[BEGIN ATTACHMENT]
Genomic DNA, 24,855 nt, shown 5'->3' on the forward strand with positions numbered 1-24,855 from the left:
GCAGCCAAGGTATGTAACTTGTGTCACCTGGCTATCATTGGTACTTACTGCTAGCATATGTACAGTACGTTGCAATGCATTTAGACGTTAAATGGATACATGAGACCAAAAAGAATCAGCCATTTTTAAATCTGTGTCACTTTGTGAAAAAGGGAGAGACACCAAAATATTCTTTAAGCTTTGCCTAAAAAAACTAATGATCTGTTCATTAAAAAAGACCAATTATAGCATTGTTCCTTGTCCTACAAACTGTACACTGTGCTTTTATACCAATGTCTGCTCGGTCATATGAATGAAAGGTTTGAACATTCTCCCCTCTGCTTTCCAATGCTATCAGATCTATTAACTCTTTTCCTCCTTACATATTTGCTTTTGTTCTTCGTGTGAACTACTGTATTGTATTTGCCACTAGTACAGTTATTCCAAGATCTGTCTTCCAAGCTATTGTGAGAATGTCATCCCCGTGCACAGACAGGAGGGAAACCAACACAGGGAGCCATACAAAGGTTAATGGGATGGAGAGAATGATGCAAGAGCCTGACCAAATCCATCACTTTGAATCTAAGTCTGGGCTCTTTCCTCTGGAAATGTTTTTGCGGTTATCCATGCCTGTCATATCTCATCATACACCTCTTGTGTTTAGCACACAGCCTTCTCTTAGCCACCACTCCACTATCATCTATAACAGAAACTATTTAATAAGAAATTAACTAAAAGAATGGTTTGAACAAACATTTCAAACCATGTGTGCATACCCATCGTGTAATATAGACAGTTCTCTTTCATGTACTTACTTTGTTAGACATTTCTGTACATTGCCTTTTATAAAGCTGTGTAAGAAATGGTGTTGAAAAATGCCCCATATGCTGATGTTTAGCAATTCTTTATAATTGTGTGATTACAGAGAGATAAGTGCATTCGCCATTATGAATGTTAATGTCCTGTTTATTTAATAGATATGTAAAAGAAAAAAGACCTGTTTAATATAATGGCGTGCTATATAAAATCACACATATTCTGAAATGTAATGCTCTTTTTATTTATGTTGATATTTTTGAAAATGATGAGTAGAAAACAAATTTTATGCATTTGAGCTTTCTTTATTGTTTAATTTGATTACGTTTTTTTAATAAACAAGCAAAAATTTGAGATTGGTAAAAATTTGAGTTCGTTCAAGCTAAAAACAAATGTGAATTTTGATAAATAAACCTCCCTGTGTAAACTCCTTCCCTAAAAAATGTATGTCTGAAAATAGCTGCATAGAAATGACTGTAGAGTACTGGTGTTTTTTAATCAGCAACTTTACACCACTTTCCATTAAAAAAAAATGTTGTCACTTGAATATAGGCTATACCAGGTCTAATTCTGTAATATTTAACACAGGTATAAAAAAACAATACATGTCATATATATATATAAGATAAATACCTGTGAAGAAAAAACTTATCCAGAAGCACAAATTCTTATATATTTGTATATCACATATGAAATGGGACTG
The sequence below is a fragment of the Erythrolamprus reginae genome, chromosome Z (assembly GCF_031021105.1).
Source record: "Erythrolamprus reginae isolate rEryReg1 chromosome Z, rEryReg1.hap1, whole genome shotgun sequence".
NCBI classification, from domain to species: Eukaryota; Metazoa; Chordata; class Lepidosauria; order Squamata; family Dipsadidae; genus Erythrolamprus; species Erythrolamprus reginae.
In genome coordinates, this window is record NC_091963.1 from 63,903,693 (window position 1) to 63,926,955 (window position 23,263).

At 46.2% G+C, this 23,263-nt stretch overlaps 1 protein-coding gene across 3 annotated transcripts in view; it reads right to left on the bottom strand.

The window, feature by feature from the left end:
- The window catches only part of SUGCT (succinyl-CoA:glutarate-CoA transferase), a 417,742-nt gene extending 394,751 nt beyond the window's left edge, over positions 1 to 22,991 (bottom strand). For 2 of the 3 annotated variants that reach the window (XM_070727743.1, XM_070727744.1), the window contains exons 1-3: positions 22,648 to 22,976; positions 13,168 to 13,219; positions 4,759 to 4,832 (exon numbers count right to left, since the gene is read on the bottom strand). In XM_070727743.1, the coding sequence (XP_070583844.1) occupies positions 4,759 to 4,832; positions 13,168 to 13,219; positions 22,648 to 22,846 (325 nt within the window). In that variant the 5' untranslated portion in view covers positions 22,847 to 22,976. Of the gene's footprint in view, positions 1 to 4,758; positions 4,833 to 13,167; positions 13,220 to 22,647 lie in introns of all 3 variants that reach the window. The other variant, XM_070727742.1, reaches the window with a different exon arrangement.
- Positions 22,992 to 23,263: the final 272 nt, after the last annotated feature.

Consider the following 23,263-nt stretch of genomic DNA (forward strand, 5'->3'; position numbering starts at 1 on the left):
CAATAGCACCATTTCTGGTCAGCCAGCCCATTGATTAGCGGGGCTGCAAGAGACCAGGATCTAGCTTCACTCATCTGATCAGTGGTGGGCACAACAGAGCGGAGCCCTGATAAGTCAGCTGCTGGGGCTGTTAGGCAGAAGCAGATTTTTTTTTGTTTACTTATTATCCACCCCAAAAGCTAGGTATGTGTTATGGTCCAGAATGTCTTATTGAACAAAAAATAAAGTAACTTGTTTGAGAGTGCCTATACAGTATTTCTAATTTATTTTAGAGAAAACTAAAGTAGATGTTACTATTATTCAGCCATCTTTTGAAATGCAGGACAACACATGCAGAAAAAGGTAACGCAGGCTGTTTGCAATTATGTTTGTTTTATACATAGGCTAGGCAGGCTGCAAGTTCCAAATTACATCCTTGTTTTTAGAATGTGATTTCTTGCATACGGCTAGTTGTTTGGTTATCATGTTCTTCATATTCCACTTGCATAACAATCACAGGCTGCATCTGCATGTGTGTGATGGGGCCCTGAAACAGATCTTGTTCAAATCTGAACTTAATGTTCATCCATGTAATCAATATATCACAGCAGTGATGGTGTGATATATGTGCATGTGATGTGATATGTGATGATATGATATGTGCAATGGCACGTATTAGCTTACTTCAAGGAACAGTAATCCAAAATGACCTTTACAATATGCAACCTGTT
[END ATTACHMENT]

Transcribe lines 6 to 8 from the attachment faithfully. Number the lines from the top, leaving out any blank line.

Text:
In genome coordinates, this window is record NC_091963.1 from 63,903,693 (window position 1) to 63,926,955 (window position 23,263).

At 46.2% G+C, this 23,263-nt stretch overlaps 1 protein-coding gene across 3 annotated transcripts in view; it reads right to left on the bottom strand.

The window, feature by feature from the left end: